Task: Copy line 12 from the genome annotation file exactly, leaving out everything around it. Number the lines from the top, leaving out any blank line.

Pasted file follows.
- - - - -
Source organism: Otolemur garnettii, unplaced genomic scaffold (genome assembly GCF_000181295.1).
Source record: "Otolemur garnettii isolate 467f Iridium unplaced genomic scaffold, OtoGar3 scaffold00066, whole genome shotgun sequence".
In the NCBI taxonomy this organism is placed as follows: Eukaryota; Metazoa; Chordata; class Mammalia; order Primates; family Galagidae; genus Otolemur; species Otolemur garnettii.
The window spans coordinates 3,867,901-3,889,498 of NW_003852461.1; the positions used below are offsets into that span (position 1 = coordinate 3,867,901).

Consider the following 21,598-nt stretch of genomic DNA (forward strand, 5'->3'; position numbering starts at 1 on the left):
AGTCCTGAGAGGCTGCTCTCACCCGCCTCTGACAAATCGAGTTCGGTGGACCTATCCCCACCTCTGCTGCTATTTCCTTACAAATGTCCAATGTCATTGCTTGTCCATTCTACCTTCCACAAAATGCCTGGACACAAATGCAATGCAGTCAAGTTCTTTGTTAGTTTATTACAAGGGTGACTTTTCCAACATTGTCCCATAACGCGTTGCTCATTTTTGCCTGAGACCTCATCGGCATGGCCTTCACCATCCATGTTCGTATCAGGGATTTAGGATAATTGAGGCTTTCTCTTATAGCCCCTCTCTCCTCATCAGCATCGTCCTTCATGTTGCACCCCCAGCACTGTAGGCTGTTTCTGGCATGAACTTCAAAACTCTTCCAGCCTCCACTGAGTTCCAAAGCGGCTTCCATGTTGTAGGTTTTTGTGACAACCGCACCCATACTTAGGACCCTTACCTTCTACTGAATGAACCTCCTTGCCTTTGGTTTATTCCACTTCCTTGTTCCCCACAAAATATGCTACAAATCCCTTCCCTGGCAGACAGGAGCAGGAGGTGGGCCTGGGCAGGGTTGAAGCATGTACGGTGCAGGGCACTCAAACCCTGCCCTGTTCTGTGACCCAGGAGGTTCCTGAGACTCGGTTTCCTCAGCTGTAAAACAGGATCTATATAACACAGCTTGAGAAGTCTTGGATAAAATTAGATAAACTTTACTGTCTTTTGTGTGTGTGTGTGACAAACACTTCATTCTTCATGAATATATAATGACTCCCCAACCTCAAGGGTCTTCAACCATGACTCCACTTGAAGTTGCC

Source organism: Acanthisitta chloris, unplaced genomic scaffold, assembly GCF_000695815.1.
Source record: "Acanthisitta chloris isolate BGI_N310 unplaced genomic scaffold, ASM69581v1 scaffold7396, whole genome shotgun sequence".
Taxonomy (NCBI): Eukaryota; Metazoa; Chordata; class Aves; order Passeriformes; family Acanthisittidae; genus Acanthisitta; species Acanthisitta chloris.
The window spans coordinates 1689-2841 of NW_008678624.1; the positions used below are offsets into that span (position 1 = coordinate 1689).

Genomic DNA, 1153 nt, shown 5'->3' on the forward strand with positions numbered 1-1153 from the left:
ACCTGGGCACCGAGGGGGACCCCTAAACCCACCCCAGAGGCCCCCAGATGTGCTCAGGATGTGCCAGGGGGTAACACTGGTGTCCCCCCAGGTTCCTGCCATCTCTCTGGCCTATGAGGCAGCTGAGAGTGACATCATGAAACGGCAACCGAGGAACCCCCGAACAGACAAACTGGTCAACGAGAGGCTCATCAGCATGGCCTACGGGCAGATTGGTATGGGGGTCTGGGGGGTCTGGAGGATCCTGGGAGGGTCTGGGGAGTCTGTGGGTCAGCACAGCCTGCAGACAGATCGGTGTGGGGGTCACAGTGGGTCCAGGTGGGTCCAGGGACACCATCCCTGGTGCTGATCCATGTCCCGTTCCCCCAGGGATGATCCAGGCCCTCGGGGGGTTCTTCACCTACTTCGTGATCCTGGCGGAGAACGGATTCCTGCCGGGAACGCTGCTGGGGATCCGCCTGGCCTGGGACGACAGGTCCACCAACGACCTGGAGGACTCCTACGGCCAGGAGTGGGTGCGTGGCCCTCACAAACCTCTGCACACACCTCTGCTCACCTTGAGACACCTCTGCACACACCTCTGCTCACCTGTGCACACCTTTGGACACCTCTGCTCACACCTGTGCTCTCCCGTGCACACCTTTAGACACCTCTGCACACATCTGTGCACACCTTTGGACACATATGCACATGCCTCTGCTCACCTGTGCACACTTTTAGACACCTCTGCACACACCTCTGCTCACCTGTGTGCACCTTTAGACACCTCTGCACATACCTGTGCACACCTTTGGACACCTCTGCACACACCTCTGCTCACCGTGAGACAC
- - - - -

ACCTGGGCACCGAGGGGGACCCCTAAACCCACCCCAGAGGCCCCCAGATGTGCTCAGGATGTGCCAGGGGGTAACACTGGTGTCCCCCCAGGTTCCTGCCATCTCTCTGGCCTATGAGGCAGCTGAGAGTGACATCATGAAACGGCAACCGAGGAACCCCCGAACAGACAAACTGGTCAACGAGAGGCTCATCAGCATGGCCTACGGGCAGATTGGTATGGGGGTCTGGGGGGTCTGGAGGATCCTGGGAGGGTCTGGGGAGTCTGTGGGTCAGCACAGCCTGCAGACAGATCGGTGTGGGGGTCACAGTGGGTCCAGGTGGGTCCAGGGACACCATCCCTGGTGCTGATCCATGTCCCGTTCCCCCAGGGATGATCCAGGCCCTCGGGGGGTTCTTCACCTACTTCGTGATCCTGGCGGAGAACGGATTCCTGCCGGGAACGCTGCTGGGGATCCGCCTGGCCTGGGACGACAGGTCCACCAACGACCTGGAGGACTCCTACGGCCAGGAGTGGGTGCGTGGCCCTCACAAACCTCTGCACACACCTCTGCTCACCTTGAGACACCTCTGCACACACCTCTGCTCACCTGTGCACACCTTTGGACACCTCTGCTCACACCTGTGCTCTCCCGTGCACACCTTTAGACACCTCTGCACACATCTGTGCACACCTTTGGACACATATGCACATGCCTCTGCTCACCTGTGCACACTTTTAGACACCTCTGCACACACCTCTGCTCACCTGTGTGCACCTTTAGACACCTCTGCACATACCTGTGCACACCTTTGGACACCTCTGCACACACCTCTGCTCACCGTGAGACAC